Some of the year's more critically-acclaimed films are (finally) starting to open up in London*, so of course on Christmas night the boys and I went out to see....Alien vs. Predator: Requiem. Sigh. On the bright side, going to a movie like this with seven other people is fun since it guarantees a MST3K-esque experience of everyone just ripping the movie to shreds, and rip it we did. The thing was even worse than expected. The script was an upgrade on the previous AVP, which was written at about a third-grade level (AVPR was fourth-grade). The acting was uniformly terrible, with the pseudo-exception of Reiko Aylesworth as a soldier --- as I called her, Lt. Not Ripley. In all honesty, Reiko didn't bring much to the table either, but she has some residual goodwill built up from her days as Michelle on 24. The funniest inclusion in the cast was John Ortiz, who plays the inept sheriff. Ortiz is one of those classic 'that guy' actors who has a pretty impressive resume. His credits include films like Carlito's Way, American Gangster, Before Night Falls, Amistad and Narc, and now he's finally gotten a semi-starring role...in AVPR. Ouch. He might've been better off doing porn. John "Orifice Tease" Ortiz has a nice ring to it.

My friends were equally unimpressed. My buddy Trev's brief overview was "one word...awful." Matt liked it better than No Country For Old Men since AVPR had an ending, which is so fucking stupid I'm not going to dignify it with a counter-argument. The best response came from Eric, who was confused as to which one was the predator and which was the alien. Eric doesn't get out much.

It's obviously clear that those behind the franchise have given up on keeping up the quality of the originals and are just cashing in on the names. I can just hope that they release a DVD with commentary from Sigourney Weaver, Lance Henriksen, Schwarzenegger, Danny Glover and/or Carl Weathers. Actually, I'd like to see a commentary track with those five on virtually any movie. This is presuming that Carl Weathers actually acts like he does in Arrested Development. "Baby, you got a stew going!"

Actually, that's not a bad idea for the next installment of the series. Bring back Weathers' character from the original Predator, along with Gary Busey from Predator 2. Alien vs. Predator vs. Carl vs. Busey --- AVPVCVB. Forget Xmas night, I might go see that one on Christmas morning.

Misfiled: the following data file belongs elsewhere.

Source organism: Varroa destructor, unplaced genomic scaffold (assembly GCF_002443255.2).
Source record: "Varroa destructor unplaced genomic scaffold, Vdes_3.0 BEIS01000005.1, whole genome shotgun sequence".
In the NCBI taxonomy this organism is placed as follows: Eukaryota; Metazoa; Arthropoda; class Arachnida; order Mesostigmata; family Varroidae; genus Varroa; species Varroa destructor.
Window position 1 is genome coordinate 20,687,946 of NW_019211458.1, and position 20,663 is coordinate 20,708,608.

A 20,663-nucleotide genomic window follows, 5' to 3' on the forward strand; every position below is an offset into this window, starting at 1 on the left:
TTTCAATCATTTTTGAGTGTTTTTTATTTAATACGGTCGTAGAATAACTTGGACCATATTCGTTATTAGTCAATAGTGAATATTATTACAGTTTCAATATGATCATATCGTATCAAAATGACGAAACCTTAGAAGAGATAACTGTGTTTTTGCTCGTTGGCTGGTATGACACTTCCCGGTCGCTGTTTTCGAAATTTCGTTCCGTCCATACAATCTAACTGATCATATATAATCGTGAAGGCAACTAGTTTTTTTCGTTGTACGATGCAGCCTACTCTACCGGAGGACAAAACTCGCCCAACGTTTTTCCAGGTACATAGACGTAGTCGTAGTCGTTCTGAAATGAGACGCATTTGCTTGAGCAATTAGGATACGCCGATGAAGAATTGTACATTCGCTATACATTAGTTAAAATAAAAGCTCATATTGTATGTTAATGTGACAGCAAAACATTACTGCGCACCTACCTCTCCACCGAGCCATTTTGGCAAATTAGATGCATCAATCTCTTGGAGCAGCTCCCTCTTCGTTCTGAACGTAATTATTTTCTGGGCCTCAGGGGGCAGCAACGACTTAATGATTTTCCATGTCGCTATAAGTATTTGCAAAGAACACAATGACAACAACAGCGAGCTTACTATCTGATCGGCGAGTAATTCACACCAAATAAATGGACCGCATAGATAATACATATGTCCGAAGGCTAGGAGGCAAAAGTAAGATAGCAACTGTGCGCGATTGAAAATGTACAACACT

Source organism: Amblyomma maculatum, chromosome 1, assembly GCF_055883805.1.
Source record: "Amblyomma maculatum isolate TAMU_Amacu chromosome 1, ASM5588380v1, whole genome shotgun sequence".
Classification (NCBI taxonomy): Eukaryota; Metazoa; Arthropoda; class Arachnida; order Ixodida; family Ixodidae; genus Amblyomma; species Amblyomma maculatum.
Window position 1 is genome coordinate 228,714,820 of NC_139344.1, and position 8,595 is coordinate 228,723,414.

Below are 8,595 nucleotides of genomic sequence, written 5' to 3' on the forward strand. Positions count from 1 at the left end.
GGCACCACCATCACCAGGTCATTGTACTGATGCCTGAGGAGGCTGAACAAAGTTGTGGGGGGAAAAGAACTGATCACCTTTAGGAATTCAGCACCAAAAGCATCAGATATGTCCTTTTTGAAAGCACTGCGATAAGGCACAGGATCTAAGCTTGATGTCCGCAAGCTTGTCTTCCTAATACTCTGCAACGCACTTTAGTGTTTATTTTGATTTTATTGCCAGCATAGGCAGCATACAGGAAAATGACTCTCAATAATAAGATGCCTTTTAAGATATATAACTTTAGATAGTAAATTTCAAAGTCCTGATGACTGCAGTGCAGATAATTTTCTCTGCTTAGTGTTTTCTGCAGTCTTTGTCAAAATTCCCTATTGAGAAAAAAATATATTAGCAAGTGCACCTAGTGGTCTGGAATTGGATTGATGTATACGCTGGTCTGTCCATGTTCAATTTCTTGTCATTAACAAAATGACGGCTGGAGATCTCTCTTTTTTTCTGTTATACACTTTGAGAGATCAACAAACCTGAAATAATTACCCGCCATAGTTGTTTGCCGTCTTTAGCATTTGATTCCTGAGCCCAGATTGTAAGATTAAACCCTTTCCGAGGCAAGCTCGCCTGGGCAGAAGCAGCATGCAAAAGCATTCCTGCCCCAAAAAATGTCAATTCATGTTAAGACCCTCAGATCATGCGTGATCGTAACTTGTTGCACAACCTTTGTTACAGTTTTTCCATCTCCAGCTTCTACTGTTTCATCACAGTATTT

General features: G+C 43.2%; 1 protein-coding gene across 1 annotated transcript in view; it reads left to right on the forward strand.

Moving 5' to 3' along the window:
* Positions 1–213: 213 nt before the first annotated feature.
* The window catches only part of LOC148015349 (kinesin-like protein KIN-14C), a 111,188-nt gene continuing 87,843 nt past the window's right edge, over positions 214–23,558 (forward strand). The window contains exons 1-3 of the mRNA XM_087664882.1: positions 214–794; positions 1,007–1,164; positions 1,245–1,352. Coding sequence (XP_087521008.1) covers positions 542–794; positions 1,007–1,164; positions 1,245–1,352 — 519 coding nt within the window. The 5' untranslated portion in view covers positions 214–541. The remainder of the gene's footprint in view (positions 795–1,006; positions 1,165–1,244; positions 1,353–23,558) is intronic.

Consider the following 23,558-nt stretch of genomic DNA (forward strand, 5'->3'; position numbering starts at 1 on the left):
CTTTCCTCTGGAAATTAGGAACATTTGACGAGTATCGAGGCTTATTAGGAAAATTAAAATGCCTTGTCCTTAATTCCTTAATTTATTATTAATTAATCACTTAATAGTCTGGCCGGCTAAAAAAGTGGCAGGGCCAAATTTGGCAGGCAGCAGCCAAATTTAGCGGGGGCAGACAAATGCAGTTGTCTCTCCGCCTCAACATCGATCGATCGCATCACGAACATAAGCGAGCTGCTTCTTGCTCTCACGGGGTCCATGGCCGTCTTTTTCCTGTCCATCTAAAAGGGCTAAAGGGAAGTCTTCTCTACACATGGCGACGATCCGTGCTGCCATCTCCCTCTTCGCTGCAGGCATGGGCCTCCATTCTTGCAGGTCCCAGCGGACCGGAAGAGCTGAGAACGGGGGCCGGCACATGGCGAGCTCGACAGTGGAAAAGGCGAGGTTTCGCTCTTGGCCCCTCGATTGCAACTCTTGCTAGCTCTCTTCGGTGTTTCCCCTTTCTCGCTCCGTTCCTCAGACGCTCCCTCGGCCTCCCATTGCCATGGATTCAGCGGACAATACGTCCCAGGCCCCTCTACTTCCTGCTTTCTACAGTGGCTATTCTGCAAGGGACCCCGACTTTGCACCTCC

* = one of these acclaimed films is Love In The Time Of Cholera, which has to be the funniest title of any serious movie in film history. I was reading a winter movie preview a few months back, and this film was listed next to Walk Hard, yet the write-ups were mistakenly switched. So I read the description of this wacky comedy with John C. Reilly as a country star that had the somewhat weird but funny title of 'Love in the Time of Cholera.' It wasn't until I read the 'Love' entry that I realized the mistake.

Sunday, December 23, 2007

Le Nordiques



This Quebec Nordiques toque was my best clothing purchase in a while. Since I picked it up for the super-low price of $9.99 at a sports store in Masonville Mall, I've gotten about a dozen compliments on it, most of them from strangers. None were women, unfortunately, but still, it's good to know I've got street cred with the average Canadian male. Everyone loves the Nordiques. They represented a better era in pro hockey, back when Quebec and Winnipeg were still in the league and Gary Bettman was just a twinkle in the NHL's eye. How does he still have a job? The league is undisputedly weaker today than it was when he took over, and yet Bettman's tenure seems unchallenged. NHL owners are apparently easier to please than a Maple Leafs season-ticket holder.

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Westmount Mall is the new Smuggler's Alley. Long-time Londoners will get this reference. Smuggler's Alley was a downtown mall that in its last few years, was literally nothing more than a movie theatre and empty stores. It was an eerie feeling strolling past blank storefront after blank storefront on the way to the theatre, the one source of life within that entire godforsaken building. It even made the Galleria look bustling by comparison.

Westmount, however, used to be arguably the busiest mall in the city. I had a streak going at that mall for literally about 5-6 years that every time I went, I ran into at least one person I knew. Today, it's rapidly moving towards the Smuggler's theme of a bustling theatre and nothin' else. A Sears and a Zellers bookend the mall, but the top floor is almost otherwise stone dead. Even the food court is clearing out. My patented Westmount meal of New York Fries and an A&W burger is only barely still valid. My Mr. Sub backup is gone, gone forever. And when I asked a guy if it would be coming back anytime soon, he said he didn't know. *sob*

Wednesday, December 19, 2007

201st Post Spectacular!

Apparently that bit of nonsense I posted about the New Year's parties was my 200th post on Blogspot. I have so many people to thank. There's Thomas Blogspot, the founder of Blogspot. And that's it.

To celebrate, I've decided to allow you, my belovedly loyal and small audience, to select what you feel are the best posts in Polivision history. Search the archives if you must (or use the handy-dandy 'search' feature at the top of the page if you just remember key words of a certain post) and then tell me what your favourite was in the comments section of this very post. If you need a cheat sheet, refer to this post of my personal 'greatest hits' I made last July.